The Dissertations of Maximus Tyrius, Volumes 1-2

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C. Whittingham, 1804
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Page 105 - The wanton courser thus, with reins unbound, Breaks from his stall, and beats the trembling ground ; Pamper'd and proud, he seeks the wonted tides, And laves, in height of blood, his shining sides ; His head now freed, he tosses to the skies ; His mane dishevell'd, o'er his shoulders flies ; He snuffs the females in the distant plain, And springs, exulting, to his fields again...
Page 55 - Fire lives the death of air, and air lives the death of fire; water lives the death of earth, earth that of water.
Page 45 - Pallas tells me, and forbids to fly. But if she dooms, and if no god withstand, That both shall fall by one victorious hand ; Then heed my words: my horses here detain, Fix'd to the chariot by the straiten'd rein; Swift to Eneas...
Page 38 - Maeonia bred, Stains the pure ivory with a lively red; With equal lustre various colours vie, The shining whiteness, and the Tyrian dye: So great Atrides!
Page 12 - The herald now arrives, and guides along The sacred master of celestial song : Dear to the Muse ! who gave his days to flow With mighty blessings, mix'd with mighty woe: With clouds of darkness quench'd his visual ray, But gave him skill to raise the lofty lay.
Page 61 - But when she places herself on the seat of the god, she becomes accommodated to his stable prophetic power ; and from both these preparatory operations, she becomes wholly possessed by the god. And then, indeed, he is present with and illuminates her in a separate manner, and is different from the fire, the spirit, the proper seat, and in short from all the apparent apparatus of the place, whether physical or sacred.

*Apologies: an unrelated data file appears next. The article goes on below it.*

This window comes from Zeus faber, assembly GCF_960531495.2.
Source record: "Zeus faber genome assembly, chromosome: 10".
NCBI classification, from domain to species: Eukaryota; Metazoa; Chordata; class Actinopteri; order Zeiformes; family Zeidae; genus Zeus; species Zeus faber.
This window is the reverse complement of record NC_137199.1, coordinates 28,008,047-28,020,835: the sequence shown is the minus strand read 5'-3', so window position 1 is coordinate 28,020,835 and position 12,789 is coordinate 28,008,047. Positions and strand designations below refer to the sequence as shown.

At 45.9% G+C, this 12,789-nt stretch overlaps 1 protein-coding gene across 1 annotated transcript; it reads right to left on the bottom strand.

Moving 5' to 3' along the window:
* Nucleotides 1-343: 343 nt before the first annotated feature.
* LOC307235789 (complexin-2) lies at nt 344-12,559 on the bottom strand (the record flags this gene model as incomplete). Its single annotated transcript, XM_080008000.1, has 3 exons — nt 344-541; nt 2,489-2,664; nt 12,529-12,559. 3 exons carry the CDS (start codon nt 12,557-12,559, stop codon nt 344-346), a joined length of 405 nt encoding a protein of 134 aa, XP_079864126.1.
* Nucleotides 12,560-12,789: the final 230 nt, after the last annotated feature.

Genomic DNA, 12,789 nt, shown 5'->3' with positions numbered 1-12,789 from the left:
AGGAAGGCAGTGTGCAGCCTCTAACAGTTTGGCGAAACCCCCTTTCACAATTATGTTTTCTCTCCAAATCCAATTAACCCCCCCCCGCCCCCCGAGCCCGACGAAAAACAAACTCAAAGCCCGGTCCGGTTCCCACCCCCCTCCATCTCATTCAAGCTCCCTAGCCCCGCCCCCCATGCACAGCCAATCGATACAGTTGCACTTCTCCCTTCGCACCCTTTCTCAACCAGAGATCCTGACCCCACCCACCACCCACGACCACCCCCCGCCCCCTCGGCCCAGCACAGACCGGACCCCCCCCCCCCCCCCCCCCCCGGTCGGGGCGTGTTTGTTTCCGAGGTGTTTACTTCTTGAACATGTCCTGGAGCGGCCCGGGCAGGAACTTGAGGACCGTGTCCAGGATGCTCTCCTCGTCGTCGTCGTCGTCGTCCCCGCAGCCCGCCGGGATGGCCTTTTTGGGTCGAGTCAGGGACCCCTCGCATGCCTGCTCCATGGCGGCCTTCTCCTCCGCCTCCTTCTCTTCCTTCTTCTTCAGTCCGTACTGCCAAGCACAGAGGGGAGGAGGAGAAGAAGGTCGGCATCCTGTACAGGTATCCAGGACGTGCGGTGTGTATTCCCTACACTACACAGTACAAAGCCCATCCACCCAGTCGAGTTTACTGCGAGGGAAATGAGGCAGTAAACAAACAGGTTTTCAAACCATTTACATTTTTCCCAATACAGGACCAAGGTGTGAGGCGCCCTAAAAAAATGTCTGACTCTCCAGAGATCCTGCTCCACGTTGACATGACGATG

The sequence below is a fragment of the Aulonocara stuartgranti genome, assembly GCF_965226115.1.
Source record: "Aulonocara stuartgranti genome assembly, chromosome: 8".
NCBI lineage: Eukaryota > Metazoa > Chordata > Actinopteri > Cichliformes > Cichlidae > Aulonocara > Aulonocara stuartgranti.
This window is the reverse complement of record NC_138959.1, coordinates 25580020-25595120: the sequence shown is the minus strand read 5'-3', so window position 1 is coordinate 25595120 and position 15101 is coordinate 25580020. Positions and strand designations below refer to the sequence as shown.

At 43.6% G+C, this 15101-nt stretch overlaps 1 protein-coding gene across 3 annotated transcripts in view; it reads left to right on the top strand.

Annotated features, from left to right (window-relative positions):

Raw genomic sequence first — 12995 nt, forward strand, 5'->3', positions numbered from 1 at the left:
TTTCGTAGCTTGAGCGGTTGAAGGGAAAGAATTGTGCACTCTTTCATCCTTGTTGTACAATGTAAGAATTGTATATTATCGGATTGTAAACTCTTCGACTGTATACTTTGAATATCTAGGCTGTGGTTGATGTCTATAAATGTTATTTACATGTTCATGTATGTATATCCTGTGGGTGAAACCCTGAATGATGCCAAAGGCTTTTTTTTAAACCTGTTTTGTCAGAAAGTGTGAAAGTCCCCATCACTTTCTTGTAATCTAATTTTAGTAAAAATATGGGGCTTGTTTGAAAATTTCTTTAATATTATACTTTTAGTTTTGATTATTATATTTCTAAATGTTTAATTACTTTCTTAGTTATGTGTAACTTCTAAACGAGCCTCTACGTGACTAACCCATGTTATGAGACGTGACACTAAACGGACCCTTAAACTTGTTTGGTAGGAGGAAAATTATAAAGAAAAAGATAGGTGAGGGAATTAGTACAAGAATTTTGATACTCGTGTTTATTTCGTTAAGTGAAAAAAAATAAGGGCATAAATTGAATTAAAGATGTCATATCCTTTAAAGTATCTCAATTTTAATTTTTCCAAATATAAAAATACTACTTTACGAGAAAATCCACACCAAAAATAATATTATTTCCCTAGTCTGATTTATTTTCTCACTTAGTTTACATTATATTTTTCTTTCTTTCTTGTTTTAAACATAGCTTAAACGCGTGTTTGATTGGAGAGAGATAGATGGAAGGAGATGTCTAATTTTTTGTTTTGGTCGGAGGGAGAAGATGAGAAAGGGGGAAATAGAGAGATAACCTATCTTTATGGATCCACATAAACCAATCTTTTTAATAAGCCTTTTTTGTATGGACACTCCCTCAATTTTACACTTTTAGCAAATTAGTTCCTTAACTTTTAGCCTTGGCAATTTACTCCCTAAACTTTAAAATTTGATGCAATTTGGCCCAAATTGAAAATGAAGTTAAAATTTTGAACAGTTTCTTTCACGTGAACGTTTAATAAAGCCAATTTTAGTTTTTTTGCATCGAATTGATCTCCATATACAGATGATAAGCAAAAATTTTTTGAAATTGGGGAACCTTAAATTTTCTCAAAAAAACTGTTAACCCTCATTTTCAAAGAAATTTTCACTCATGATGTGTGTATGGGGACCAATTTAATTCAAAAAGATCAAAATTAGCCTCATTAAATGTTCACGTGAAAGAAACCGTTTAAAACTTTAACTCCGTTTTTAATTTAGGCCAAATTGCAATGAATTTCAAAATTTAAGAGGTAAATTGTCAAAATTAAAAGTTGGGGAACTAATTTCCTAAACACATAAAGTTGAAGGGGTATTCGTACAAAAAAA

Page 198 - As the providence of the gods is every where extended, a certain habitude or fitness is all that is requisite in order to receive their beneficent communications. But all habitude is produced through imitation and similitude...
Page 166 - He sits superior, and the chariot flies ; His whirling wheels the glassy surface sweep ; Th' enormous monsters, rolling o'er the deep, Gambol around him on the watery way, And heavy whales in awkward measures play : The sea subsiding spreads a level plain, Exults and crowns the monarch of the main ; The parting waves before his coursers fly ; The wond'ring waters leave his axle dry.
Page 256 - ... with the perfections of the gods. Besides this, it produces an indissoluble communion and friendship with divinity, nourishes a divine love, and inflames the divine part of the soul. Whatever is of an opposing and contrary nature in the soul it expiates and purifies, expels whatever is prone to generation, and retains any thing of the dregs of mortality in its aetherial and splendid spirit, perfects a good hope and faith concerning the reception of divine light ; and, in one word, renders those...
Page 6 - There is one God, the king and father of all things, and many gods, sons of God, ruling together with him. This the Greek says, and the barbarian says, the inhabitant of the continent, and he...

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